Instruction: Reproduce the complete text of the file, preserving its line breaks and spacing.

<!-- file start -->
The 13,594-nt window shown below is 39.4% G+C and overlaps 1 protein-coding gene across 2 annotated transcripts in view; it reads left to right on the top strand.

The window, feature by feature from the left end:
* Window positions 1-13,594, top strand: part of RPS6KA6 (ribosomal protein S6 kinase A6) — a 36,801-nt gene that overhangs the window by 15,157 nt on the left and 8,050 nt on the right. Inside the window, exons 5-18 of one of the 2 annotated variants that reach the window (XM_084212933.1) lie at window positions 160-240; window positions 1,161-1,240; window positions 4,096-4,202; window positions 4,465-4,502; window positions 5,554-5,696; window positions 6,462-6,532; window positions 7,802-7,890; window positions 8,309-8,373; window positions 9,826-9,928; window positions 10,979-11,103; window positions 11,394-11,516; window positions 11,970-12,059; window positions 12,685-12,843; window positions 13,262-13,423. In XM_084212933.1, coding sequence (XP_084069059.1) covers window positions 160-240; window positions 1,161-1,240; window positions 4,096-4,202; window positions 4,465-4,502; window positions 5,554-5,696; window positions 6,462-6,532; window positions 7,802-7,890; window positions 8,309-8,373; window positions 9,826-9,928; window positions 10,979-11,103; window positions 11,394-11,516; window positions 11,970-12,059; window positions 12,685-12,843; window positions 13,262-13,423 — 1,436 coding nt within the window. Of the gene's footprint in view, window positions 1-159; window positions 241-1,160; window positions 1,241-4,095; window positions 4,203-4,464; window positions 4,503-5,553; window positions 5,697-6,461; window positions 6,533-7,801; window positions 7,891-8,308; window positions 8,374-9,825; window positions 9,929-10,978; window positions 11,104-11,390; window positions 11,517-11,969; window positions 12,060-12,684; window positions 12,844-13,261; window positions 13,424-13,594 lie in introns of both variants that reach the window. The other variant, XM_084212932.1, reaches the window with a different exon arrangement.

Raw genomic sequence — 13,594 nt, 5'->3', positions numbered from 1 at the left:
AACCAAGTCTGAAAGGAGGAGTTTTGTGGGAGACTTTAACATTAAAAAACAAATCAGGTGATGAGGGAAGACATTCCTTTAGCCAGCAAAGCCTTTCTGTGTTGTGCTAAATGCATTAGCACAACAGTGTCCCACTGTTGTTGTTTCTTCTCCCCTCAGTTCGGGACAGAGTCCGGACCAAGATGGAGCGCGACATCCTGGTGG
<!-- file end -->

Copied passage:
The 13,594-nt window shown below is 39.4% G+C and overlaps 1 protein-coding gene across 2 annotated transcripts in view; it reads left to right on the top strand.

The window, feature by feature from the left end:
* Window positions 1-13,594, top strand: part of RPS6KA6 (ribosomal protein S6 kinase A6) — a 36,801-nt gene that overhangs the window by 15,157 nt on the left and 8,050 nt on the right. Inside the window, exons 5-18 of one of the 2 annotated variants that reach the window (XM_084212933.1) lie at window positions 160-240; window positions 1,161-1,240; window positions 4,096-4,202; window positions 4,465-4,502; window positions 5,554-5,696; window positions 6,462-6,532; window positions 7,802-7,890; window positions 8,309-8,373; window positions 9,826-9,928; window positions 10,979-11,103; window positions 11,394-11,516; window positions 11,970-12,059; window positions 12,685-12,843; window positions 13,262-13,423. In XM_084212933.1, coding sequence (XP_084069059.1) covers window positions 160-240; window positions 1,161-1,240; window positions 4,096-4,202; window positions 4,465-4,502; window positions 5,554-5,696; window positions 6,462-6,532; window positions 7,802-7,890; window positions 8,309-8,373; window positions 9,826-9,928; window positions 10,979-11,103; window positions 11,394-11,516; window positions 11,970-12,059; window positions 12,685-12,843; window positions 13,262-13,423 — 1,436 coding nt within the window. Of the gene's footprint in view, window positions 1-159; window positions 241-1,160; window positions 1,241-4,095; window positions 4,203-4,464; window positions 4,503-5,553; window positions 5,697-6,461; window positions 6,533-7,801; window positions 7,891-8,308; window positions 8,374-9,825; window positions 9,929-10,978; window positions 11,104-11,390; window positions 11,517-11,969; window positions 12,060-12,684; window positions 12,844-13,261; window positions 13,424-13,594 lie in introns of both variants that reach the window. The other variant, XM_084212932.1, reaches the window with a different exon arrangement.

Raw genomic sequence — 13,594 nt, 5'->3', positions numbered from 1 at the left:
AACCAAGTCTGAAAGGAGGAGTTTTGTGGGAGACTTTAACATTAAAAAACAAATCAGGTGATGAGGGAAGACATTCCTTTAGCCAGCAAAGCCTTTCTGTGTTGTGCTAAATGCATTAGCACAACAGTGTCCCACTGTTGTTGTTTCTTCTCCCCTCAGTTCGGGACAGAGTCCGGACCAAGATGGAGCGCGACATCCTGGTGG